How come the panel were so keen to select this book about the recent work of a young artist named Tjebbe Beekman? Could it have anything to do with the fact that his work is impressive? The panel are happy to acknowledge that this
cannot be entirely ruled out, but they also stress that they are still concerned not so much with the artist’s work per se as with its presentation in book form. If that’s all right, the art will probably also hit home.
And the presentation is good. To begin with, there’s the format: shorter than A4 and a little on the broad side. The repeating elements in Beekman’s post-industrial landscapes are brought to bear to good effect in this format, mostly full page, sometimes in a double spread bleed, occasionally in a fold-out. At the front of the book, on rough paper, we find the artist’s sketches; at the back, on glossy stock, house paintings. Both sections conclude with a number of detail images at full size.
The one panel member who thought the way the text had been handled was too massive and uninviting failed to persuade the others. The column width guarantees good legibility and the dark grey of the text columns combines particularly well with the sketches. At the back an interview with the artist has been enriched in an original way with between one and three small images per column. Throughout the main part of the book the texts are in Dutch and English. The complete text in German follows at the end, uninterrupted by images but otherwise looking the same as the other languages.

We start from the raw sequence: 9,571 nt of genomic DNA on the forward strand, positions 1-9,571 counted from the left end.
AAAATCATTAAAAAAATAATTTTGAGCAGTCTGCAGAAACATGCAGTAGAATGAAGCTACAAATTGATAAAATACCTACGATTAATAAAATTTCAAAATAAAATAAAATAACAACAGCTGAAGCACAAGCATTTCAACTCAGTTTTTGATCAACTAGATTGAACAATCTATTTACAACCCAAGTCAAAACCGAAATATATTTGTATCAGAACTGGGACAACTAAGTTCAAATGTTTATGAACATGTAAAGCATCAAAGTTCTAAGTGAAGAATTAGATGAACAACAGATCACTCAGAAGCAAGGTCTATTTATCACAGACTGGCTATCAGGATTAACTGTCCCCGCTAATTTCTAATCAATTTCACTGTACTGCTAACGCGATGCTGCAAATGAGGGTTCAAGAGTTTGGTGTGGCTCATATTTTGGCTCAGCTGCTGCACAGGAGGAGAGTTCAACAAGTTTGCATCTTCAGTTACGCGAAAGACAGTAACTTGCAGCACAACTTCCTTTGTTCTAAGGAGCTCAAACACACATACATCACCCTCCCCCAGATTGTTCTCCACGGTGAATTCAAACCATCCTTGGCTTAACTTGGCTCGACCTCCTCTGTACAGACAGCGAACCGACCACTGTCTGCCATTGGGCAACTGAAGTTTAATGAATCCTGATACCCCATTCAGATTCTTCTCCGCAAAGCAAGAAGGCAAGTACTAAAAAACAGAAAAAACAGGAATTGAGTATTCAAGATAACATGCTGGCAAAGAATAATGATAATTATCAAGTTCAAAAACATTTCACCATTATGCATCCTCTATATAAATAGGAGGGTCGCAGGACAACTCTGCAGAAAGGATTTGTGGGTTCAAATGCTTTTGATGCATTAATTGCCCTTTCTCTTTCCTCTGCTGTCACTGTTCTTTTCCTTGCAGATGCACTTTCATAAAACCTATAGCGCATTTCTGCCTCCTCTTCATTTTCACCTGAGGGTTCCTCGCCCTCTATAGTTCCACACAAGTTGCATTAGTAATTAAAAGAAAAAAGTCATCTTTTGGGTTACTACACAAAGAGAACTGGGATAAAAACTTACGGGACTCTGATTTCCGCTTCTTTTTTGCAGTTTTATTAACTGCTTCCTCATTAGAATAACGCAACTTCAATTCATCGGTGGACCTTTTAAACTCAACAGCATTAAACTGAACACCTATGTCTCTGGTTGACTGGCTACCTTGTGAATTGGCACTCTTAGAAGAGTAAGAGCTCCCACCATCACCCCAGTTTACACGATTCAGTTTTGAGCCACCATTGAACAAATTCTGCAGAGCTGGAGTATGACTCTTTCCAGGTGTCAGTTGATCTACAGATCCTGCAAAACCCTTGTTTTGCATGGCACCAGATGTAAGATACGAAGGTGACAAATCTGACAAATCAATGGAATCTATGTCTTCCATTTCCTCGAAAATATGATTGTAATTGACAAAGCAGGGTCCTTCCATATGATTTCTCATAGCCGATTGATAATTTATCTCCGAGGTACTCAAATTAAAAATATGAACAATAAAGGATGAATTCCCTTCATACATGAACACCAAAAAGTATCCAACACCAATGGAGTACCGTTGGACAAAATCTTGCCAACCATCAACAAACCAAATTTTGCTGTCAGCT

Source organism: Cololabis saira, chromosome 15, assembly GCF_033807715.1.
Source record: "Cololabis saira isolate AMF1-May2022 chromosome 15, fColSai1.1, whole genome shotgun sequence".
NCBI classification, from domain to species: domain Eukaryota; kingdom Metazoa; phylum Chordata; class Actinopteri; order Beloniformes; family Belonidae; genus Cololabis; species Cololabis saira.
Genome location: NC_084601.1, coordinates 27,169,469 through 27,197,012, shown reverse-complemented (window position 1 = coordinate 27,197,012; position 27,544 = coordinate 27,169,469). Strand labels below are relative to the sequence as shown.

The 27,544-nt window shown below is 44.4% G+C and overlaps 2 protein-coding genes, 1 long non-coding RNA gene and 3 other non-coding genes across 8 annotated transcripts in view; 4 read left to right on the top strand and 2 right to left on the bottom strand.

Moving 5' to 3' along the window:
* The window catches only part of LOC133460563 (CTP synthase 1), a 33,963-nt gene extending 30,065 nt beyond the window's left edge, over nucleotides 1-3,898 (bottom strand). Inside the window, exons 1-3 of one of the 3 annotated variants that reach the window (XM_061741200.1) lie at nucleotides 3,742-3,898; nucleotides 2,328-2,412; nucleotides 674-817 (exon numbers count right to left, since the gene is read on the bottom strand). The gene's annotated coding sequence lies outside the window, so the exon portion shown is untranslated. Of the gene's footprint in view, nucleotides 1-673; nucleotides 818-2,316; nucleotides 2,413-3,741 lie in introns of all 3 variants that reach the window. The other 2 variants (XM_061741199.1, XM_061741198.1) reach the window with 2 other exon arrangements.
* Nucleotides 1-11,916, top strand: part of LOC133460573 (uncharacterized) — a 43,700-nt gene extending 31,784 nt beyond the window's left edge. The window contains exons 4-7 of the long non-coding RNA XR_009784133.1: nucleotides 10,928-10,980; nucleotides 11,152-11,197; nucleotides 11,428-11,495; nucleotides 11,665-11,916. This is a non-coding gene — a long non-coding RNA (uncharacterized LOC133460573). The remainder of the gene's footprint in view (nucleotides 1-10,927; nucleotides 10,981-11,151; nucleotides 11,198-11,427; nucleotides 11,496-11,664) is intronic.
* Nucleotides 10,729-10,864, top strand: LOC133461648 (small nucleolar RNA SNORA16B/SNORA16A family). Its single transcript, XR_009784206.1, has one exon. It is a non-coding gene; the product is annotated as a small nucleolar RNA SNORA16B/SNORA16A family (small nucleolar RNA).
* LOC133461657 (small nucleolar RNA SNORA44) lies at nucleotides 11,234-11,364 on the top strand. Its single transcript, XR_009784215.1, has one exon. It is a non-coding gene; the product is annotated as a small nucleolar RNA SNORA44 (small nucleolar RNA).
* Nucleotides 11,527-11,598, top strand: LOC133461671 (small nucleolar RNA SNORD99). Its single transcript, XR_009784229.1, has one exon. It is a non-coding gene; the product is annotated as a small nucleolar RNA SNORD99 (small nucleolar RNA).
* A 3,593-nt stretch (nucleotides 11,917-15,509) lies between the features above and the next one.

All in all this is a tidily organized book that nicely reinforces Beekman’s first gallery exhibition. See the book and you want to see the work. That is as much a compliment for the book as it is for the work.